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Title: Effect of paleoseawater composition on hydrothermal exchange in midocean ridges

Abstract

Variations in the Mg, Ca, Sr, and SO 4 concentrations of paleoseawater can affect the chemical exchange between seawater and oceanic basalt in hydrothermal systems at midocean ridges (MOR). Here, we present a model for evaluating the nature and magnitude of these previously unappreciated effects, using available estimates of paleoseawater composition over Phanerozoic time as inputs and 87Sr/ 86Sr of ophiolite epidosites and epidote-quartz veins as constraints. The results suggest that modern hydrothermal fluids are not typical due to low Ca and Sr relative to Mg and SO 4 in modern seawater. At other times during the last 500 million years, particularly during the Cretaceous and Ordovician, hydrothermal fluids had more seawater-derived Sr and Ca, a prediction that is supported by Sr isotope data. The predicted 87Sr/ 86Sr of vent fluids varies cyclically in concert with ocean chemistry, with some values much higher than the modern value of ~0.7037. The seawater chemistry effects can be expressed in terms of the transfer efficiency of basaltic Ca and Sr to seawater in hydrothermal systems, which varies by a factor of ~1.6 over the Phanerozoic, with minima when seawater Mg and SO 4 are low. This effect provides a modest negative feedback onmore » seawater composition and 87Sr/ 86Sr changes. For the mid-Cretaceous, the low 87Sr/ 86Sr of seawater requires either exceptionally large amounts of low-temperature exchange with oceanic crust or that the weathering flux of continentally derived Sr was especially small. Lastly, the model also has implications for MOR hydrothermal systems in the Precambrian, when low-seawater SO 4 could help explain low seawater 87Sr/ 86Sr.« less

Authors:
ORCiD logo [1];  [2];  [3];  [3]
  1. Univ. of California, Berkeley, CA (United States). Department of Earth and Planetary Science
  2. Lawrence Berkeley National Lab. (LBNL), Berkeley, CA (United States). Earth and Environmental Sciences
  3. Univ. of California, Berkeley, CA (United States). Department of Earth and Planetary Science; Lawrence Berkeley National Lab. (LBNL), Berkeley, CA (United States). Earth and Environmental Sciences
Publication Date:
Research Org.:
Lawrence Berkeley National Lab. (LBNL), Berkeley, CA (United States)
Sponsoring Org.:
USDOE Office of Science (SC), Basic Energy Sciences (BES) (SC-22)
OSTI Identifier:
1437974
Grant/Contract Number:  
AC02-05CH11231
Resource Type:
Journal Article: Accepted Manuscript
Journal Name:
Proceedings of the National Academy of Sciences of the United States of America
Additional Journal Information:
Journal Volume: 114; Journal Issue: 47; Related Information: © 2017, National Academy of Sciences. All rights reserved.; Journal ID: ISSN 0027-8424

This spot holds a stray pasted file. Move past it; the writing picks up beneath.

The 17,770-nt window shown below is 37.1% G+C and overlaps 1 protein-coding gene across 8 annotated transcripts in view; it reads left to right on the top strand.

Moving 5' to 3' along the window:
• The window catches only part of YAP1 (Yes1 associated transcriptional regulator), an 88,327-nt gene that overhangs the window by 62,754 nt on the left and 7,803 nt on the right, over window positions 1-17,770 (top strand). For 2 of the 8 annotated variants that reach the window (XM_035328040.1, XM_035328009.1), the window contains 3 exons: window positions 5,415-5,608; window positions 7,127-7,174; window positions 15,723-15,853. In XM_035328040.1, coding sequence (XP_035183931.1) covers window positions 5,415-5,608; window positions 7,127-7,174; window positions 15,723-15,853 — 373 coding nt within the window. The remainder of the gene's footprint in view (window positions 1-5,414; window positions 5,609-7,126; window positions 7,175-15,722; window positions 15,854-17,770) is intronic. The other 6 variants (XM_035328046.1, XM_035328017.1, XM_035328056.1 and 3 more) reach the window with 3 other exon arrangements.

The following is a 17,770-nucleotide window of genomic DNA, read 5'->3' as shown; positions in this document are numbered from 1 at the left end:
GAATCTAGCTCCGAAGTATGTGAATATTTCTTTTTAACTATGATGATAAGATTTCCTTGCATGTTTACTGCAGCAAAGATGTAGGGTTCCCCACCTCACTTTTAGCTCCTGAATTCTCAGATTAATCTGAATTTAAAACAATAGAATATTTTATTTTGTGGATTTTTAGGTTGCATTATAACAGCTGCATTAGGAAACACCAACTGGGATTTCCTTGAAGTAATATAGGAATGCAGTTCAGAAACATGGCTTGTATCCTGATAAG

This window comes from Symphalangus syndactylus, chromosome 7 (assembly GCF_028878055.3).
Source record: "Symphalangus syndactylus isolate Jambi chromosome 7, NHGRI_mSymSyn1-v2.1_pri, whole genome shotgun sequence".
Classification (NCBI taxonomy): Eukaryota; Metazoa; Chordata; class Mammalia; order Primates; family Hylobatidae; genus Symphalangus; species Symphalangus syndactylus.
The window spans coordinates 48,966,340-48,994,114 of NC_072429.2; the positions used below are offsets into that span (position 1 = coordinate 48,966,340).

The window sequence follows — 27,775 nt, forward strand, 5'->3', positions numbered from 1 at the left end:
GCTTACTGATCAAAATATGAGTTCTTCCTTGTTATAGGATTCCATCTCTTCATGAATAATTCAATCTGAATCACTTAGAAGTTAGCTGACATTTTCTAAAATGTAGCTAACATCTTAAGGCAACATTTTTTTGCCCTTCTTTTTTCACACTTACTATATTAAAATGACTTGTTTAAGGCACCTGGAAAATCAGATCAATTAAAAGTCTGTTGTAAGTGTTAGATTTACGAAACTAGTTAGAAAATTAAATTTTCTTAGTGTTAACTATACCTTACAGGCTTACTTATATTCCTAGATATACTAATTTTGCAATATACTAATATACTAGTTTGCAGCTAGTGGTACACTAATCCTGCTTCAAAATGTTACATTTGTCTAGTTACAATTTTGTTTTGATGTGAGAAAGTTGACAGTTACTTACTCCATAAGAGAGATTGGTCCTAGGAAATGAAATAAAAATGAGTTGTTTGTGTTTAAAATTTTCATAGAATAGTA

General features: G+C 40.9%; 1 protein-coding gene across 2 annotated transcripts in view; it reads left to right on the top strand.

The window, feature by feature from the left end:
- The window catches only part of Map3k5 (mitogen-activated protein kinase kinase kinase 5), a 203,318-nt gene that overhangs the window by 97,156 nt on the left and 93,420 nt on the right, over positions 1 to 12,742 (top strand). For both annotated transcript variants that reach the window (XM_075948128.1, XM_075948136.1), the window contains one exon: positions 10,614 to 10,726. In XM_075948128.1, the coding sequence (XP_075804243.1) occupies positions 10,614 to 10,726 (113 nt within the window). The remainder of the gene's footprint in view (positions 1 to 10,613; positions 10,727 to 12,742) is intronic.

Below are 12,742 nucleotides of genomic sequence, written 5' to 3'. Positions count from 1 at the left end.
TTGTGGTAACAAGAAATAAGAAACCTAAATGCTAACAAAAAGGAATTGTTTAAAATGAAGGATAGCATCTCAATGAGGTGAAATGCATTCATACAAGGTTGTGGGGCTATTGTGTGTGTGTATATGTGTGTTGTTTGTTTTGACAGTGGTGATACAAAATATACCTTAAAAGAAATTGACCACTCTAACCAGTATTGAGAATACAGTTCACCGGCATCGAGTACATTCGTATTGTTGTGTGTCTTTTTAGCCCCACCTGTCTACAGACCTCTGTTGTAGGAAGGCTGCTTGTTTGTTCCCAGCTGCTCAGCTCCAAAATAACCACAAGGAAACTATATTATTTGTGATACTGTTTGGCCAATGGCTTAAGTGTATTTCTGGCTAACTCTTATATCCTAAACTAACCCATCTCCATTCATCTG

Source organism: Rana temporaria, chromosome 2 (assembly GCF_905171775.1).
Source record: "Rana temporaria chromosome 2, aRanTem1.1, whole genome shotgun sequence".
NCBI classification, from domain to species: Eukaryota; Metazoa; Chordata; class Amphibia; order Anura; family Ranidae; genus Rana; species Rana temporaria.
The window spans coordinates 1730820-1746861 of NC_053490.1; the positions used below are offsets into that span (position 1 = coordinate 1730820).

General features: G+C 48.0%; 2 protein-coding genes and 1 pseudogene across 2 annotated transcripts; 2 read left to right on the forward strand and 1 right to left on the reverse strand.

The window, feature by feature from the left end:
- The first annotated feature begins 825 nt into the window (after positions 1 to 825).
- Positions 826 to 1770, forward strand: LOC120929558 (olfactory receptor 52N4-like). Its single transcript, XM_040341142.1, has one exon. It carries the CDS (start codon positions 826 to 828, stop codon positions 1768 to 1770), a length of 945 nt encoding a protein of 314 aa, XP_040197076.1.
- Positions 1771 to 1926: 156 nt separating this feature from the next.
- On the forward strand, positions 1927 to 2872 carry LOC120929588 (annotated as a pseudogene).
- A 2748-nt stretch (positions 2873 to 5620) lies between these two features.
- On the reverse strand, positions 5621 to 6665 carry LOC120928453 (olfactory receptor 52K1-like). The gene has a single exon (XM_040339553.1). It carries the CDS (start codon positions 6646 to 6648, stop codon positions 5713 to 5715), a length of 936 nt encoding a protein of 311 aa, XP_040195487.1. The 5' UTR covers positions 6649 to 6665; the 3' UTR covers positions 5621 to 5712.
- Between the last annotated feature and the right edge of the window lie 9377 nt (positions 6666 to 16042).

Publisher:
National Academy of Sciences, Washington, DC (United States)
Country of Publication:
United States
Language:
English
Subject:
58 GEOSCIENCES; paleoseawater; Sr isotopes; hydrothermal systems; midocean ridges

Citation Formats

Antonelli, Michael A., Pester, Nicholas J., Brown, Shaun T., and DePaolo, Donald J. Effect of paleoseawater composition on hydrothermal exchange in midocean ridges. United States: N. p., 2017. Web. doi:10.1073/pnas.1709145114.
Antonelli, Michael A., Pester, Nicholas J., Brown, Shaun T., & DePaolo, Donald J. Effect of paleoseawater composition on hydrothermal exchange in midocean ridges. United States. doi:10.1073/pnas.1709145114.
Antonelli, Michael A., Pester, Nicholas J., Brown, Shaun T., and DePaolo, Donald J. Mon . "Effect of paleoseawater composition on hydrothermal exchange in midocean ridges". United States. doi:10.1073/pnas.1709145114.
@article{osti_1437974,
title = {Effect of paleoseawater composition on hydrothermal exchange in midocean ridges},
author = {Antonelli, Michael A. and Pester, Nicholas J. and Brown, Shaun T. and DePaolo, Donald J.},
abstractNote = {Variations in the Mg, Ca, Sr, and SO4 concentrations of paleoseawater can affect the chemical exchange between seawater and oceanic basalt in hydrothermal systems at midocean ridges (MOR). Here, we present a model for evaluating the nature and magnitude of these previously unappreciated effects, using available estimates of paleoseawater composition over Phanerozoic time as inputs and 87Sr/86Sr of ophiolite epidosites and epidote-quartz veins as constraints. The results suggest that modern hydrothermal fluids are not typical due to low Ca and Sr relative to Mg and SO4 in modern seawater. At other times during the last 500 million years, particularly during the Cretaceous and Ordovician, hydrothermal fluids had more seawater-derived Sr and Ca, a prediction that is supported by Sr isotope data. The predicted 87Sr/86Sr of vent fluids varies cyclically in concert with ocean chemistry, with some values much higher than the modern value of ~0.7037. The seawater chemistry effects can be expressed in terms of the transfer efficiency of basaltic Ca and Sr to seawater in hydrothermal systems, which varies by a factor of ~1.6 over the Phanerozoic, with minima when seawater Mg and SO4 are low. This effect provides a modest negative feedback on seawater composition and 87Sr/86Sr changes. For the mid-Cretaceous, the low 87Sr/86Sr of seawater requires either exceptionally large amounts of low-temperature exchange with oceanic crust or that the weathering flux of continentally derived Sr was especially small. Lastly, the model also has implications for MOR hydrothermal systems in the Precambrian, when low-seawater SO4 could help explain low seawater 87Sr/86Sr.},
doi = {10.1073/pnas.1709145114},
journal = {Proceedings of the National Academy of Sciences of the United States of America},
number = 47,
volume = 114,
place = {United States},
year = {Mon Nov 06 00:00:00 EST 2017},
month = {Mon Nov 06 00:00:00 EST 2017}
}

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